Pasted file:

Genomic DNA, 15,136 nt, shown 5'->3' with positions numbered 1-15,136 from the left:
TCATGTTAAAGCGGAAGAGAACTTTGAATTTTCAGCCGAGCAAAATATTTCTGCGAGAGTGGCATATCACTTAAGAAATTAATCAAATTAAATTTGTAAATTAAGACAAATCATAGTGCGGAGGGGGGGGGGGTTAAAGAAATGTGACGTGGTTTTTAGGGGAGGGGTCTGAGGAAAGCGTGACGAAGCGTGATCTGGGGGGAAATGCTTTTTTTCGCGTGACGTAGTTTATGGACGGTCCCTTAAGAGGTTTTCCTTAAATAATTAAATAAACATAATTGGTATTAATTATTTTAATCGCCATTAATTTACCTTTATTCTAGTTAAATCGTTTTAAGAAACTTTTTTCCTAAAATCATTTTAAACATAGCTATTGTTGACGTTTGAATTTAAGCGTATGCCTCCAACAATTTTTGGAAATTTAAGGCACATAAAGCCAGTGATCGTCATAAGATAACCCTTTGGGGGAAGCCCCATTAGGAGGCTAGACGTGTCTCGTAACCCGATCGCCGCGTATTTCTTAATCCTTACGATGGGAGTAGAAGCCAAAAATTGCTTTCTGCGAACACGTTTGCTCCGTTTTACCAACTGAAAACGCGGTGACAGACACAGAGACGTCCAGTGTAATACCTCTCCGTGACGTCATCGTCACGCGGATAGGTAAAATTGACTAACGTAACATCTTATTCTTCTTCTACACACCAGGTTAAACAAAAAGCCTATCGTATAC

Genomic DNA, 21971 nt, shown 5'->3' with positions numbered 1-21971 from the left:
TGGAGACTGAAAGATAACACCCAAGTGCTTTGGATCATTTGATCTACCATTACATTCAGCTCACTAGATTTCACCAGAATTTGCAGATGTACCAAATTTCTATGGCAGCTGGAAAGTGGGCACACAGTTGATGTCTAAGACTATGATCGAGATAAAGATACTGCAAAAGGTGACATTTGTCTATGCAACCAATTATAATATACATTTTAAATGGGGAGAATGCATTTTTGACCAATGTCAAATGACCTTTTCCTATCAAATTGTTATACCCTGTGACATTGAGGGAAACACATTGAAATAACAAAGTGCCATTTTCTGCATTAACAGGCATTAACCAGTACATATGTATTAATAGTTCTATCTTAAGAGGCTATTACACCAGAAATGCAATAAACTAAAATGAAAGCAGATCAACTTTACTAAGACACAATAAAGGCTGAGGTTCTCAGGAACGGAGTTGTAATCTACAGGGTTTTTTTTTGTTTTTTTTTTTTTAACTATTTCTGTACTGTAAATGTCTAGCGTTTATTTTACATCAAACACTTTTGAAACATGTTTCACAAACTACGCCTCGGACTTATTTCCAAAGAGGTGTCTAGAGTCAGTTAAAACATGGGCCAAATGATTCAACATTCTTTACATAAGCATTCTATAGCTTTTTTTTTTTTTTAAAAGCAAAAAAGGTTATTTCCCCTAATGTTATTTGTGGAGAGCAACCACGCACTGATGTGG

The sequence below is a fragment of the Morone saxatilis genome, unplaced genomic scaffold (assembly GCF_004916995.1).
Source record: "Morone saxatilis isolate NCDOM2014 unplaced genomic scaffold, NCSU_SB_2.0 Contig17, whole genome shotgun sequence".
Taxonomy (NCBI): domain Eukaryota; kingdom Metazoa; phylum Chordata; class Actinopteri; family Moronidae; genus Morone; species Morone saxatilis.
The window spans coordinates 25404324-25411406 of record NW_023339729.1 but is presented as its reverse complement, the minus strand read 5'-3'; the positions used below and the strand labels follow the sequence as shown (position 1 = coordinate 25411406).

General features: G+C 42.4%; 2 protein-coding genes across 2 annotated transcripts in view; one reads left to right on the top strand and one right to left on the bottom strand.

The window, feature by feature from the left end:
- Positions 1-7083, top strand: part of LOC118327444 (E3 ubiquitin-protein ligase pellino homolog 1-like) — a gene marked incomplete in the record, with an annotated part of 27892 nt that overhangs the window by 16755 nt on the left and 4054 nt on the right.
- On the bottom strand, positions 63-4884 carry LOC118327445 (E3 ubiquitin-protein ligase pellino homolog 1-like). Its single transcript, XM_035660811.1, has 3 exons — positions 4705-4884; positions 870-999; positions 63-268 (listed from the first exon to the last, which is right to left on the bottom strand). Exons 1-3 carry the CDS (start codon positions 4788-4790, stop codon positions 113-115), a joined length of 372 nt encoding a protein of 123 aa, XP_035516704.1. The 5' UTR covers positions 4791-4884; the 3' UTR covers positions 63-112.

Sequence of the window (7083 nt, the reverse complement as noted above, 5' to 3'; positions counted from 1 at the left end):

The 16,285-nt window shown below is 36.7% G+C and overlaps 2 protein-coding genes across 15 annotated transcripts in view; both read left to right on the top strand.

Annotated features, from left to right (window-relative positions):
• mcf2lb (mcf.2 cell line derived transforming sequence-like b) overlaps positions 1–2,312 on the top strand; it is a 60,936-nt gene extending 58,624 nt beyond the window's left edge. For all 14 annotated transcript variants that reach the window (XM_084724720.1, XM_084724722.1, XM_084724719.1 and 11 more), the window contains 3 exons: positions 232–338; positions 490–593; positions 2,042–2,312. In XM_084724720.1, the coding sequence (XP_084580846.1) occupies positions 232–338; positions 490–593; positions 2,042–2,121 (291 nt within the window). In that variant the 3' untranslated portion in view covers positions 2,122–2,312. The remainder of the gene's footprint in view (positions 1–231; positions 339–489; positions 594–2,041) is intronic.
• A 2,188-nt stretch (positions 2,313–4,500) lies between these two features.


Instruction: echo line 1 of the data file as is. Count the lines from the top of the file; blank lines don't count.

Genomic DNA, 15,136 nt, shown 5'->3' with positions numbered 1-15,136 from the left: